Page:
A lot of players get so comfortable with their A-B-C games that they assume such a simple understanding of poker will allow them to keep winning as they move to higher and higher stakes. Unfortunately for them, as players get better, A-B-C makes less money. Unfortunately for us, A-B-C doesn’t lose much money either. I can recall a famous story of a guy who’s been grinding 200nl forever. He plays as straight-laced as possible—pure A-B-C. He makes a little bit of money from fish. He loses a little bit of money to regular players. In the long run he breaks even. His hypothesis? Luck is all that matters in poker, and the only ones who win are the ones who are consistently luckier. Meanwhile, all around him, people are flying up limits and strong players are winning huge amounts of money over large sample sizes of hands!
We don’t want to be that guy. So, obviously, in order to make money at higher stakes, A-B-C isn’t going to cut it. So what’s the answer? It’s called image.
Image is the manipulation of game environment to make our opponents make mistakes.
When someone is playing a tight, A-B-C game, the only way to make them make mistakes is put them in uncomfortable situations. Make them feel like they can’t play ABC any longer. It’s one thing if you 3- bet a player once every three orbits. But what if you start 3-betting him once every orbit? What if you show him Q5s after he folds? What if he calls you and you stack his JJ with your T4s? At a certain point, he’s going to leave his comfort zone and put himself in situations that confuse him. And that’s when we’ve got him.
Most people who play poker can recall times when a good run of cards has led our opponents into doing ridiculous, down-right stupid things. I can recall one particular time when I picked up KK, 3-bet a guy, and he folded. The very next hand, I picked up AK, so I 3-bet him again, and he folded. The very next hand, I picked up AA! I 3-bet him once more, and he shoved all in with K6s. I remember thinking to myself, “My image was so crazy, I made that happen!” Then I realized—the first two times, he folded. I could’ve had A6o or K5s! It didn’t matter whether I had two great hands or two lousy ones, the effect would’ve been the same—an agitated opponent who’s ready to make mistakes. My image this time was incidental; could I make it intentional in the future? I realized then that we can start building our image the moment we sit down at a table.
Once we realize the importance of image in more aggressive games, we need to further classify exactly how to create and manipulate image in order to avoid making mistakes. A common mistake would be to 3-bet T9s on the button; while 3-betting is certainly okay with any two cards for image, it is a shame to waste the strong post-flop value of playing T9s in position. Another misconception is that preflop is the only time we can really focus on image building.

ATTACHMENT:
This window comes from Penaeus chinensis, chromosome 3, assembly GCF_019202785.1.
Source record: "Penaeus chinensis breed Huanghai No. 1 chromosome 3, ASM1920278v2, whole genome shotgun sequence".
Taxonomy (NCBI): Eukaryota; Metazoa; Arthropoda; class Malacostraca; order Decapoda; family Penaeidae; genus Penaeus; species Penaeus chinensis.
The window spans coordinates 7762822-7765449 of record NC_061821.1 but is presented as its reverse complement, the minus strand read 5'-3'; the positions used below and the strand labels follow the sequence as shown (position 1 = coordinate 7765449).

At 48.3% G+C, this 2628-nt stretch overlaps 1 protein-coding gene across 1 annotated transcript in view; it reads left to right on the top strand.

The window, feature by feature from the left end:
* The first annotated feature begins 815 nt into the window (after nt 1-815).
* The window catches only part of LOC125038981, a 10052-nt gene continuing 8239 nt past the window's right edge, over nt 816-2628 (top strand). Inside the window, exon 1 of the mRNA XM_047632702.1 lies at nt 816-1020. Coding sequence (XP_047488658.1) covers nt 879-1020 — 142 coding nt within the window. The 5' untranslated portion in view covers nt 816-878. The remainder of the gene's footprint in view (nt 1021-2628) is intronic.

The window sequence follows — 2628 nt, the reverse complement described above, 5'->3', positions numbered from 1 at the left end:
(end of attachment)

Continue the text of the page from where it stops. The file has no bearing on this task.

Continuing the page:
In fact, there are two kinds of image:
- 1) Preflop Image: This refers to our ability to appear out of line before the flop. This may mean 3- betting loosely, 4-betting loosely, or simply open-raising loosely from time to time. Preflop image is the easiest to construct, as it occurs before the flop adds countless variables. People often respond poorly to preflop image by associating our loose preflop play with out-of-line postflop play. Another poor response would be assuming that, because our 3-bet range is wide, our 4-bet and 5-bet ranges are equally wide.
- 2) Postflop Image: This refers to our ability to play out of line after the flop. This may mean flop raising, check-raising, floating, and turn and river raising. Postflop image is more difficult to create, as board texture has a massive effect on our ability to bluff.* For example, an AAK board is very difficult to bluff, but an 876 board is very easy to bluff. People respond poorly to postflop image in a number of ways, including paying off check-raises too lightly, folding too often to flop raises, or reraising incorrectly against a polarized range.
In essence, image will be the backdrop of our strategy for beating difficult games. Our ability to show up with a wider range of hands in any given spot makes us more difficult to read. For example, when most players raise a Q♠7♠6♣ board, their range is limited to 77, 66, 76s, and some combo draws like 9♠8♠. When I raise that board, my range also includes those same sets, two pairs, and combo draws. However, it also includes AQ, KQ, KK+, the nut flush draw, and all kinds of pure bluffs like AJ, JT or 33. The fact that my range is so much wider than the average player’s makes me far more difficult to play against and causes many of my opponents to make mistakes against me. It’s going to be important to understand image in this context as we move on forward with the theory pieces that make up successful advanced poker.
*The biggest reason why postflop image is difficult to create is because we don’t get to showdown very often when we’re making a crazy bluff—he either folds and we muck (though I’d recommend showing somewhat often), or he doesn’t fold and we end up folding to later aggression. In this sense, running a river bluff (as discussed in previous chapters) and getting called isn’t so bad—our opponents are really likely to pay us off constantly from here on out.